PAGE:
The Centre for Creative Collaboration (C4CC) is an initiative of the University of London, working in collaboration with the Royal Central School of Speech and Drama, Goldsmiths, University of London, and Royal Holloway, University of London.  C4CC supports new types of collaboration using the principles of open innovation, hosting projects and enabling multi-disciplinary working in an attractive and flexible space.  C4CC brings together leading and innovative researchers from London’s universities and colleges, creative industry practitioners and freelancers, SMEs, and students.





Thursday, 14 March 2013

Broken Performances: Time and (In)Completion (Zagreb)

I will be speaking at this event in Zagreb. Here's the programme:

18.00 @ Pogon Jedinstvo Bojan Djordjev: What I have Learned about Capitalism – (never ending self) lecture performance
20.00 @ Pogon Jedinstvo BADco.: Is There Life On Stage? – performance

22. 03.2013
11.00 @ mama The research group of Maska’s Seminar for Contemporary Performing Arts: Broken Lecture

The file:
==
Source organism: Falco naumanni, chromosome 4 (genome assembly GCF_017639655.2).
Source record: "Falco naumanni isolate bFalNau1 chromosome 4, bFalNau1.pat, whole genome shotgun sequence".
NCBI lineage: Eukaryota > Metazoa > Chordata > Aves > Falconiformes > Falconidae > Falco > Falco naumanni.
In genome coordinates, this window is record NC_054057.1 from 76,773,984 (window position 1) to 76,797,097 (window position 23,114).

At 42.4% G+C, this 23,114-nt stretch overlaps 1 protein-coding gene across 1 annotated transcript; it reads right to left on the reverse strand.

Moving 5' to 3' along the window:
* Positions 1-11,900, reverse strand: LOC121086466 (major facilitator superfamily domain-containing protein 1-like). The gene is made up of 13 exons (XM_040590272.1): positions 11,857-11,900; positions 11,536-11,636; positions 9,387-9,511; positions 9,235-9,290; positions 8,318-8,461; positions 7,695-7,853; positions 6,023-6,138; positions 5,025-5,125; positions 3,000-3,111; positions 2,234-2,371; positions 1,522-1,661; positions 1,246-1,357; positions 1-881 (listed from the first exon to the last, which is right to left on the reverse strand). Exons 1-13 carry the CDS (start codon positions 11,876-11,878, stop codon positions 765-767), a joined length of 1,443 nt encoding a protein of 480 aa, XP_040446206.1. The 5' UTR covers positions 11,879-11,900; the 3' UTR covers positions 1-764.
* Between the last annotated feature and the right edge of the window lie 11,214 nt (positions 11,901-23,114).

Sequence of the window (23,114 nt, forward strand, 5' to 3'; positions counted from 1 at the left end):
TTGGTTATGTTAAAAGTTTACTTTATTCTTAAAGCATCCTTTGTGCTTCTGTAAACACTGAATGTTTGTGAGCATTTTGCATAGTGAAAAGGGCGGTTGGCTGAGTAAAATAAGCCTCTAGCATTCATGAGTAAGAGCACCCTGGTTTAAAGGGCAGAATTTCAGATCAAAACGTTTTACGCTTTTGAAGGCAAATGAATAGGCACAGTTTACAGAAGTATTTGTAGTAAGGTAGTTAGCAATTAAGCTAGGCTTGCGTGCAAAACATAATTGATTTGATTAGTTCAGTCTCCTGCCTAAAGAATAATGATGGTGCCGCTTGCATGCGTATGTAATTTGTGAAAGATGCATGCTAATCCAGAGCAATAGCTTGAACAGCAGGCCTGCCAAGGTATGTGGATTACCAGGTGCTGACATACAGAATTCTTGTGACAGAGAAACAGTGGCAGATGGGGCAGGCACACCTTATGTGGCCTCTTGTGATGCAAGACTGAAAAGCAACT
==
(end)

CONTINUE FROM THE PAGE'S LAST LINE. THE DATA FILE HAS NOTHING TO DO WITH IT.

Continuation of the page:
12.45 @ mama Nik Wakefield: A Genealogy of Performance Itself: Bergsonian Memory and Documentation
13.15 @ mama Tomislav Medak: Theatre and Totality
17.00 @ mama Sean Cubitt: Visible time -keynote
18.00 @ mama Marie-Luise Angerer: Too Much Time – keynote
19.30 @ mama Bojana Cvejić, Marta Popivoda and Ana Vujanović (TkH – Walking Theory, Belgrade): Public Sphere by Performance and Yugoslavia, how ideology moved our collective body – book and film presentation

23. 03.2013
11.00 @ mama Karin Harrasser: “There, everybody who stutters, is obliged to limp”. Time-Images in Heiner Göbbels, Alexander Kluge, Samuel Beckett
11.30 @ mama Goran Sergej Pristaš: The Time After (In)Completion
13.00 @ ZPC Marjana Krajač: Manual For Empty Spaces – entering the performance – performance
17.00 @ mama Benjamin Noys: The War of Time: Occupation, Resistance, Communization -keynote
18.00 @ mama Stephen Zepke: Art, Communization and the Biopolitical Event – keynote
19.00 @ Gallery Nova Franck Leibovici: Formes des vie – book presentation
20.00 @ Theatre &TD Saška Rakef: The Debt of Rakef Saška – performance

24. 03.2013
21.00 @ Cinema Tuškanac Nicolas Rey: Differently, Molussia – film screening